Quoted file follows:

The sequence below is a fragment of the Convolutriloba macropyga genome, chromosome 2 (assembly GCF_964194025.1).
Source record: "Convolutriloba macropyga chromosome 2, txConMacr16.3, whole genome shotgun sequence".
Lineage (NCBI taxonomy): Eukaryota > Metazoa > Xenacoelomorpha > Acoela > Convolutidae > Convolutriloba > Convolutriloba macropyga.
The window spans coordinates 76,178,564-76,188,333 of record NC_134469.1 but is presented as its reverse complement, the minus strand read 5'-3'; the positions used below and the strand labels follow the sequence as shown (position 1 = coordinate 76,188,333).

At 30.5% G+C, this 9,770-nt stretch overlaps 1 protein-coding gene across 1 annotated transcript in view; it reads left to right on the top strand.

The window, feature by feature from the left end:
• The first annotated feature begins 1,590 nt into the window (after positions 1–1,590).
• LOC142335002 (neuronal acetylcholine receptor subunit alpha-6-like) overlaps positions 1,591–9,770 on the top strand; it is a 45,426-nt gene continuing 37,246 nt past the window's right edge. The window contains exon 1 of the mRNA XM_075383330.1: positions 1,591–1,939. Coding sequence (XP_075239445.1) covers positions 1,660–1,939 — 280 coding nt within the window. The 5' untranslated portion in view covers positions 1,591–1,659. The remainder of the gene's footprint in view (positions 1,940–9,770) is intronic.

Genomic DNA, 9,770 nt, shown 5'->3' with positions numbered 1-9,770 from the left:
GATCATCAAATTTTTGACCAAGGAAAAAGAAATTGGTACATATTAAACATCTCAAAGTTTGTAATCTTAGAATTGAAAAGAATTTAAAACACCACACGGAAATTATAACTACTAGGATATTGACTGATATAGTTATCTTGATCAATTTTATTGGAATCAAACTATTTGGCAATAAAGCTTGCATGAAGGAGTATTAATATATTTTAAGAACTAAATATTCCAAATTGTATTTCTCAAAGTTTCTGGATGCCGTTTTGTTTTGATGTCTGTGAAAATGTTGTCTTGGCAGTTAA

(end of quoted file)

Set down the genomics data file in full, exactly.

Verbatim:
The sequence below is a fragment of the Convolutriloba macropyga genome, chromosome 2 (assembly GCF_964194025.1).
Source record: "Convolutriloba macropyga chromosome 2, txConMacr16.3, whole genome shotgun sequence".
Lineage (NCBI taxonomy): Eukaryota > Metazoa > Xenacoelomorpha > Acoela > Convolutidae > Convolutriloba > Convolutriloba macropyga.
The window spans coordinates 76,178,564-76,188,333 of record NC_134469.1 but is presented as its reverse complement, the minus strand read 5'-3'; the positions used below and the strand labels follow the sequence as shown (position 1 = coordinate 76,188,333).

At 30.5% G+C, this 9,770-nt stretch overlaps 1 protein-coding gene across 1 annotated transcript in view; it reads left to right on the top strand.

The window, feature by feature from the left end:
• The first annotated feature begins 1,590 nt into the window (after positions 1–1,590).
• LOC142335002 (neuronal acetylcholine receptor subunit alpha-6-like) overlaps positions 1,591–9,770 on the top strand; it is a 45,426-nt gene continuing 37,246 nt past the window's right edge. The window contains exon 1 of the mRNA XM_075383330.1: positions 1,591–1,939. Coding sequence (XP_075239445.1) covers positions 1,660–1,939 — 280 coding nt within the window. The 5' untranslated portion in view covers positions 1,591–1,659. The remainder of the gene's footprint in view (positions 1,940–9,770) is intronic.

Genomic DNA, 9,770 nt, shown 5'->3' with positions numbered 1-9,770 from the left:
GATCATCAAATTTTTGACCAAGGAAAAAGAAATTGGTACATATTAAACATCTCAAAGTTTGTAATCTTAGAATTGAAAAGAATTTAAAACACCACACGGAAATTATAACTACTAGGATATTGACTGATATAGTTATCTTGATCAATTTTATTGGAATCAAACTATTTGGCAATAAAGCTTGCATGAAGGAGTATTAATATATTTTAAGAACTAAATATTCCAAATTGTATTTCTCAAAGTTTCTGGATGCCGTTTTGTTTTGATGTCTGTGAAAATGTTGTCTTGGCAGTTAA